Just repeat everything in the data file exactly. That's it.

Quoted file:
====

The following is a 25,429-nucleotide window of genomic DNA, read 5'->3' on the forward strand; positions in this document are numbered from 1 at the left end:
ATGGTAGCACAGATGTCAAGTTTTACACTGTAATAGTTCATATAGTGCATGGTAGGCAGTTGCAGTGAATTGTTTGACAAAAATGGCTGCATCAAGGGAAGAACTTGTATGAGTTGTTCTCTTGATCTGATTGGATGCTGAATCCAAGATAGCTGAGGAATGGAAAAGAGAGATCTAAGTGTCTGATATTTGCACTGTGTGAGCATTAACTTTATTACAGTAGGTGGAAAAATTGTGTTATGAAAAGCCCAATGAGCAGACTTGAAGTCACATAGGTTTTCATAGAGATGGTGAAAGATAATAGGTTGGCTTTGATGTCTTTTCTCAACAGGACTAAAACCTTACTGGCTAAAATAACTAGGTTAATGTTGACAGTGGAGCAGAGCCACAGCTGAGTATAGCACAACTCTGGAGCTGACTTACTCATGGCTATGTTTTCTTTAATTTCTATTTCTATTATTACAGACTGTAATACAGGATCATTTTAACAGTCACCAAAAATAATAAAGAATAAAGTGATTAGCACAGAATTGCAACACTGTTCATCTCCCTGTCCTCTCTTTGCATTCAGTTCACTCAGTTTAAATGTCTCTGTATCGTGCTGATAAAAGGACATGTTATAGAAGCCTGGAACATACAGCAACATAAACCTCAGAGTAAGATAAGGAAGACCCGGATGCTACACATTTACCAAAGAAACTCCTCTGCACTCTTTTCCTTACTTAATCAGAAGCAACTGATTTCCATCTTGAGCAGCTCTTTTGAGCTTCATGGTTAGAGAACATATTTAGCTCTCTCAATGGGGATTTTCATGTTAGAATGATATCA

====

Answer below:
The following is a 25,429-nucleotide window of genomic DNA, read 5'->3' on the forward strand; positions in this document are numbered from 1 at the left end:
ATGGTAGCACAGATGTCAAGTTTTACACTGTAATAGTTCATATAGTGCATGGTAGGCAGTTGCAGTGAATTGTTTGACAAAAATGGCTGCATCAAGGGAAGAACTTGTATGAGTTGTTCTCTTGATCTGATTGGATGCTGAATCCAAGATAGCTGAGGAATGGAAAAGAGAGATCTAAGTGTCTGATATTTGCACTGTGTGAGCATTAACTTTATTACAGTAGGTGGAAAAATTGTGTTATGAAAAGCCCAATGAGCAGACTTGAAGTCACATAGGTTTTCATAGAGATGGTGAAAGATAATAGGTTGGCTTTGATGTCTTTTCTCAACAGGACTAAAACCTTACTGGCTAAAATAACTAGGTTAATGTTGACAGTGGAGCAGAGCCACAGCTGAGTATAGCACAACTCTGGAGCTGACTTACTCATGGCTATGTTTTCTTTAATTTCTATTTCTATTATTACAGACTGTAATACAGGATCATTTTAACAGTCACCAAAAATAATAAAGAATAAAGTGATTAGCACAGAATTGCAACACTGTTCATCTCCCTGTCCTCTCTTTGCATTCAGTTCACTCAGTTTAAATGTCTCTGTATCGTGCTGATAAAAGGACATGTTATAGAAGCCTGGAACATACAGCAACATAAACCTCAGAGTAAGATAAGGAAGACCCGGATGCTACACATTTACCAAAGAAACTCCTCTGCACTCTTTTCCTTACTTAATCAGAAGCAACTGATTTCCATCTTGAGCAGCTCTTTTGAGCTTCATGGTTAGAGAACATATTTAGCTCTCTCAATGGGGATTTTCATGTTAGAATGATATCA